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Last Updated: 20070411, meiP10 - Psychoacoustics, Perception, and Listening Tests - 2
Sunday, May 6, 12:30 — 17:00
Chair: Sean Olive
P10-1 Verbal Elicitation and Scale Construction for Evaluating Perceptual Differences between Four Multichannel Microphone Techniques—William L. Martens, Sungyoung Kim, McGill University - Montreal, Quebec, Canada
A verbal elicitation task using triadic comparisons was completed by eight listeners to explore the adjectives that describe the audible differences between solo piano performances captured using four different multichannel microphone techniques. Although the elicited terms differed somewhat between listeners, a set of five bipolar adjective pairs were found to represent the most salient differences between the auditory imagery associated with multichannel-loudspeaker reproduction of the piano performances. These adjectives were used as the anchors for five attribute rating scales on which the same eight listeners rated each of the 32 stimuli that had been presented for triadic comparison. Stepwise multiple regression showed that ratings on three of the five attributes successfully predicted those listeners’ preference ratings for the same stimuli.
Convention Paper 7043 (Purchase now)
P10-2 Broadcast Loudness: Mixing, Monitoring, and Control—Alessandro Travaglini, FOX International Channels (Italy) - Rome, Italy
In the satellite broadcast era, to manage transmission from a digital platform that broadcasts dozens of channels and to guarantee loudness consistency to viewers has became a primary, yet difficult task. In this paper I describe my work in balancing the broadcasted loudness of the Italian satellite TV platform SKY Italia. In fact, for a few years, its transmissions suffered very audible loudness inconsistency, due to several factors, such as numbers of channels, various content offerings, different mastering levels in between programs, and interstitials, outsourcing productions from many external facilities, etc. The project lasted for over one year, and the results are a much improved audio quality and a more balanced loudness consistency throughout all the channels involved.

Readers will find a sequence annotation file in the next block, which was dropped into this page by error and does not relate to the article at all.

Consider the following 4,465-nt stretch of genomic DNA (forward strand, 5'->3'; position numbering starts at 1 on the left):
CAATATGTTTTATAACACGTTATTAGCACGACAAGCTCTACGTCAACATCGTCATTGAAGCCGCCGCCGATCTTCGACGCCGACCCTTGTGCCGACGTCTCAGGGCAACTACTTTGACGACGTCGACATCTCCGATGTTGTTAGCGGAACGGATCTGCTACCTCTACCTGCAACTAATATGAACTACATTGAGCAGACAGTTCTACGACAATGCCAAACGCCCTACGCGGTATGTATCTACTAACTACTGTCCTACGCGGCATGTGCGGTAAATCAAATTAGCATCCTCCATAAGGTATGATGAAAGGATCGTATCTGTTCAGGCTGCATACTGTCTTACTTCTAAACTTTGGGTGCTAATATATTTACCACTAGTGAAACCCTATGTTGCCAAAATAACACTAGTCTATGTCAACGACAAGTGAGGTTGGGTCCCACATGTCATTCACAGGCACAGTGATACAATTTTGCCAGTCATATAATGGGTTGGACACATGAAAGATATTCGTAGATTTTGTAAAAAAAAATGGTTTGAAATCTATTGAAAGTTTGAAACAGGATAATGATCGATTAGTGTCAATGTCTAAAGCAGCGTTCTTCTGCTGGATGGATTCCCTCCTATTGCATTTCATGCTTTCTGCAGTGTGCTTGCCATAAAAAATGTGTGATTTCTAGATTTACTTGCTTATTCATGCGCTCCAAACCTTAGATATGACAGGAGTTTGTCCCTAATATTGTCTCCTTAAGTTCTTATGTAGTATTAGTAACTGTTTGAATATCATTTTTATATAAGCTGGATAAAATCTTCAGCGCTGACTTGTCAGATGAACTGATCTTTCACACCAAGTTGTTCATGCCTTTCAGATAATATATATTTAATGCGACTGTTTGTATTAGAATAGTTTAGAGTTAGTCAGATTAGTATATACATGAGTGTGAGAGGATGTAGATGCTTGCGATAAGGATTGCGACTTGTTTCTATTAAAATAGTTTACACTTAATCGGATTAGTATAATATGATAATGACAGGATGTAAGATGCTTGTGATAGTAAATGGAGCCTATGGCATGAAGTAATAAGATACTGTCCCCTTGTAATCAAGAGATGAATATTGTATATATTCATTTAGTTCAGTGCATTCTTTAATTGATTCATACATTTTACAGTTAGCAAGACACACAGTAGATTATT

Convention Paper 7044 (Purchase now)
P10-3 Sound Levels of TV Advertisements Relative to the Adjacent Programs and Cross-National Comparison of the Way of Their Insertion into Programs—Eiichi Miyasaka, Akiko Kimura, Musashi Institute of Technology - Yokohama, Kanagawa, Japan
A couple of perceptual experiments were conducted in order to investigate the relationship between the physical sound levels of advertisements (CMs) and the corresponding auditory perception relative to the reference speech. Experiment 1 for three types of CMs aired in Japanese broadcasting with different sound levels show that all CMs sound louder than a reference speech irrespective of large sound level differences. Experiment 2 for three types of CMs with similar sound levels and the standard deviations show that some of them sound louder than the reference. Next, ways of insertion of CMs into programs were investigated for news programs broadcast in Japan, the UK, and the US. The results show that silent periods with different durations were commonly inserted between main programs and CMs in UK and in US, while no silent period was introduced in Japanese commercial broadcasting.
Convention Paper 7045 (Purchase now)
P10-4 Influence of Interaction on Perceived Quality in Audio Visual Applications: Subjective Assessment with n-Back Working Memory Task, II—Ulrich Reiter, Mandy Weitzel, Technische Universität Ilmenau - Ilmenau, Germany
The mechanisms of human audio visual perception are not fully understood yet. For interactive audio visual applications running on devices with limited computational power it is desirable to know which of the stimuli to be rendered in an audio visual room simulation have the greatest impact upon the perceived quality of the system. We have conducted experiments to determine the effect of interaction upon the precision with which test subjects are able to discriminate between different parameter values of auditory attributes. This paper details one of these experiments and compares different approaches for the analysis of the obtained data. The results show a noticeable bias toward faulty ratings during the involvement in a task, although the analyses using significance tests did not completely confirm this effect.
Convention Paper 7046 (Purchase now)